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Ministry Of Space [Paperback]

Warren Ellis , Chris Weston , Laura Martin


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Book Description

July 18 2006
This is the story of how we could have gone to space. Maybe how we should have gone to space. This is the story of the Ministry of Space: The black budget that financed the move into space. The deaths of the test pilots taken from the surviving Spitfire flyers of the Battle of Britain. And in 2000, the end of the Golden Age, as America and Russia begin moving into space. The secret revealed, and the destruction of a man who sacrificed himself for the Ministry of Space. Plus, a sketchbook section by Chris Weston and an all-new appendix by Warren Ellis revealing the facts behind the fiction!

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Product Details

  • Paperback: 96 pages
  • Publisher: Image Comics (July 18 2006)
  • Language: English
  • ISBN-10: 1582404232
  • ISBN-13: 978-1582404233
  • Product Dimensions: 25.9 x 13.6 x 0.8 cm
  • Shipping Weight: 159 g
  • Amazon Bestsellers Rank: #839,593 in Books (See Top 100 in Books)

Product Description

Review

Comics International Issue 173: " The art's lovely and the script's gripping until the end...Ellis' conclusions may leave a bitter taste in your mouth, but Weston's lovingly crafted conclusions make you realise this was worth the wait." www thefourthrail.com February 2005: "...a series that has finally lived up to its potential 8/10." --This text refers to an alternate Paperback edition.

About the Author

Warren Ellis's prolific writing can be seen on such varied and acclaimed titles as X-Men, The Authority, Transmetropolitan, Lazarus Churchyard and the award-winning Planetary. Chris Weston has worked regularly for 2000 AD on such stories as Judge Dredd and Indigo Prime. His other work includes The Invisibles, The Authority, The Filth, Transmetropolitan and an acclaimed run on Swamp Thing. --This text refers to an alternate Paperback edition.

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Most Helpful Customer Reviews on Amazon.com (beta)
Amazon.com: 3.9 out of 5 stars  24 reviews
9 of 9 people found the following review helpful
4.0 out of 5 stars The Right-o Stuff June 19 2006
By Babytoxie - Published on Amazon.com
Format:Paperback
What's your number one complaint about Warren Ellis? Mine is that he doesn't know how to pace his stories to adequately cover all the ideas be brings to the table. As a result, ripe plot points are glossed over, and the conclusion comes from nowhere, seemingly tacked on, and barely receiving enough space to explain it. MINISTRY OF SPACE is yet another victim of this approach, but unlike Orbiter or Ocean, it works a bit better. That's because this story is not a beat-the-clock adventure, but an alternate history overview, told in flashbacks that begin in World War II. So I guess as long as everything that Ellis writes from here on is in this genre, I have nothing to worry about.

In MINISTRY OF SPACE, the British reached Peenemunde ahead of the US Army and smuggled the German rocket scientists and technology to England, thereby expanding the British Empire into space. Now you may be asking: how could a Britain nearly bankrupted by WWII have funded this massive project? That's exactly what the British government is asking itself 60 years later, and the answer is just one of several historical twists that put a shadow on the glorious empire. The framing sequence of Ellis' story is set in 2001, focusing on Sir John Dashwood, one of the ministry's architects. Flashbacks highlight everything from putting the first man into Earth orbit to landing on Mars, with a few disasters thrown in for good measure. These are well-written segments, in the quick, high-adventure style of The Right Stuff. The final revelation and accompanying twists show that while this Britain certainly is a more industrious and effective explorer of space, there are downsides. Many other historical issues are briefly touched upon, especially in the final chapter, and I would have preferred some expansion here. It would have served the story well. And let's not forget artist Chris Weston, who ably brings the "Dan Dare" style mentioned in Ellis' afterword to the page. His blending of fighter plane design with rocket science leads to the production of some original and beautiful spacecraft. Weston is the perfect artist for this story... I just wish we could have seen more of it!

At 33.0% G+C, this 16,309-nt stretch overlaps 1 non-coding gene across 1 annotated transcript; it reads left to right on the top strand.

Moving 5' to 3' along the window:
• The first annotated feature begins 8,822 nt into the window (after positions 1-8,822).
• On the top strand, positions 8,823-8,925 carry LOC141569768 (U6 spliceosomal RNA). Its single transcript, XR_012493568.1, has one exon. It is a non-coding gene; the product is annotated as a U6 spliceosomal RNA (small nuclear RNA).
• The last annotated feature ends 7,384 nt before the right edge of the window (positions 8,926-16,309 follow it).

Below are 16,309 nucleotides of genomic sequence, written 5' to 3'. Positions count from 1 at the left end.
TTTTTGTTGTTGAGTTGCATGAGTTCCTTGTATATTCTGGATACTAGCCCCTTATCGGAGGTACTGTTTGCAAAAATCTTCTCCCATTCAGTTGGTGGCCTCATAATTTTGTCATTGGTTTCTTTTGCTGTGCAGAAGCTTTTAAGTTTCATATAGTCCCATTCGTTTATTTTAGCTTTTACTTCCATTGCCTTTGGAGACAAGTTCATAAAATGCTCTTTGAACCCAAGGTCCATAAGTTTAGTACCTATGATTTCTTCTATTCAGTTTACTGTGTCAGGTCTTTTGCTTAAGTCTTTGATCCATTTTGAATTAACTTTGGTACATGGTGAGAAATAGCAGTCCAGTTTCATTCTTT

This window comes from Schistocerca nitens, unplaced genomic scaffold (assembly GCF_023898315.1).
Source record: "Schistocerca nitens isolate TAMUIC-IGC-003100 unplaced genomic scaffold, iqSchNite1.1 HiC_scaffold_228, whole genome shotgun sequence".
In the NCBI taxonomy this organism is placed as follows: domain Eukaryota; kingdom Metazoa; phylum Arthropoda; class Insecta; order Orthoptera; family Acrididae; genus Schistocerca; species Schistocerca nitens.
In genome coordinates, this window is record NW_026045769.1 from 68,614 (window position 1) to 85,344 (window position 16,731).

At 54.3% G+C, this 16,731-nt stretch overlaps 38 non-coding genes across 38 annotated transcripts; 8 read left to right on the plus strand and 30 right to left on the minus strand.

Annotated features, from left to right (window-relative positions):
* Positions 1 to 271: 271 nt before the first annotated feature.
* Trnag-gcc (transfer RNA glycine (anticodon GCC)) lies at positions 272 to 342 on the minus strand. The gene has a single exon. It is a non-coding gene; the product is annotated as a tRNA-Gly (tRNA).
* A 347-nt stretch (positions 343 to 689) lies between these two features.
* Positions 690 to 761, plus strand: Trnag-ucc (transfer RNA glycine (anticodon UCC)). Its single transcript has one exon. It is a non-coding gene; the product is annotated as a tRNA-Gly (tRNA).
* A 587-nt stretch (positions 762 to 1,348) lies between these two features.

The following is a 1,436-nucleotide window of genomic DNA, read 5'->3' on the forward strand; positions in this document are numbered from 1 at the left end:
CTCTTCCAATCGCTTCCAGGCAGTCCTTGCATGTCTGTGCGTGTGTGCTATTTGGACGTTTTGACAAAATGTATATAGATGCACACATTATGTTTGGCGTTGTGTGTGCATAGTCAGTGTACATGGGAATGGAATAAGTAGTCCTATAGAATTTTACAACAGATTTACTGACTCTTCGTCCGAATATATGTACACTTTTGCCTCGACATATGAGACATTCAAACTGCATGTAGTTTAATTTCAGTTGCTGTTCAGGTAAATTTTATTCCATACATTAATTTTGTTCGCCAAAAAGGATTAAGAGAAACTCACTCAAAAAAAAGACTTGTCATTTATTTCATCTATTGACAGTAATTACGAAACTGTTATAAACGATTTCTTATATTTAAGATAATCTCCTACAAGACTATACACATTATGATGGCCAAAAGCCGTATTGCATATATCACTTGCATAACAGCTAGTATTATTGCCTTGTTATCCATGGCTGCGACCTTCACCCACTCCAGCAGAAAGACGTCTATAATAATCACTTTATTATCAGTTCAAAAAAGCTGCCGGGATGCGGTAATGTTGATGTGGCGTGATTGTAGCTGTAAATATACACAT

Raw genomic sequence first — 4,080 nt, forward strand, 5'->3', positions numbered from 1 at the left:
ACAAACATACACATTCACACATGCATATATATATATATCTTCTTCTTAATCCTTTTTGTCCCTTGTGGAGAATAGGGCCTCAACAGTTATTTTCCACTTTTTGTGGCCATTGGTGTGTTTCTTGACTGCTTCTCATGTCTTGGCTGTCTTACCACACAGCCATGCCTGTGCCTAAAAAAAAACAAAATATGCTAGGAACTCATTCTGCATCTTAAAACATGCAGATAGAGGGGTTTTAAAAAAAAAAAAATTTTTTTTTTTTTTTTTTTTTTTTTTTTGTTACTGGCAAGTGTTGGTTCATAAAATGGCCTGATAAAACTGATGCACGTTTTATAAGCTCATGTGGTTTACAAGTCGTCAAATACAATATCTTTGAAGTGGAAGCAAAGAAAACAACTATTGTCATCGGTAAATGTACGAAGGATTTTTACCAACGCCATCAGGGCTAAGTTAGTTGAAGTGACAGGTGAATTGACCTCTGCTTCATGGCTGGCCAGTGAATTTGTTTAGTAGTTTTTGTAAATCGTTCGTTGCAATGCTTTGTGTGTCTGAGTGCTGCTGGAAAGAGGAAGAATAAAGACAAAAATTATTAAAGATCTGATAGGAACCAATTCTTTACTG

So buy this book, enjoy its three issues worth of material, and try not to mope too much when you finish it in an hour or so.
8 of 9 people found the following review helpful
3.0 out of 5 stars I wish this series had been another issue or two... Feb. 23 2005
By Robert J. Petersen - Published on Amazon.com
Format:Paperback
Giving Warren Ellis only three issues to tell an alternate-history version of the space race (involving the British, natch) means a very compressed story.

He did the same thing with Reload and with Red. Decent books that could have been monthlies or at least a few issues longer. But maybe that was his point in writing all of these over the past couple of years - a conscious rebelling against the drawn out minimum 6 part stories DC and Marvel seem to like for almost every current title they publish.

Regardless of the motivation or the execution, it is still an interesting story of one man involved in it all from the beginning. If you like other mainstream publisher things Ellis has done (for example, his run on Authority and/or Global Frequency) then you will like this. It's got all the trademark Ellis elements: hidden agendas, deep dark secrets, way cooler than you characters, and a bunch of snappy dialogue.

I read comics primarily for the writing, but this series deserves mention for the art as well. It is absolutely fantastic. I've loved everything Chris Weston has ever done (for example, The Invisibles or Filth) and this is simply wonderful to look at.
13 of 16 people found the following review helpful
5.0 out of 5 stars Not just a great graphic novel but an important one June 17 2005
By Brian C. Grindrod - Published on Amazon.com
Format:Paperback
Ever wonder what kind of world we would be living in if the American War for Independence failed? Perhaps ponder what would modern music sound like had Elvis Presley never walked into Sun Record Studios? We are only limited by our imagination when we conceive about such possibilities. With Ministry Of Space, Ellis invites the reader to an alternate reality where England employs Nazi rocket scientists to secure its prosperity and empire. The scenario is credible as to why The United States and The Soviet Union's achievements in space flight is in full lag when compared to Britain's. The reason is mainly due to the protagonist of the story, Sir John Dashwood, who lacks moral values and is as ruthless as the empire he serves. There is a revelation that should not be too surprising since it is hinted within the first issue that Dashwood is in the same category as Bayer, Mercedes, Hugo Boss, Ford and Switzerland.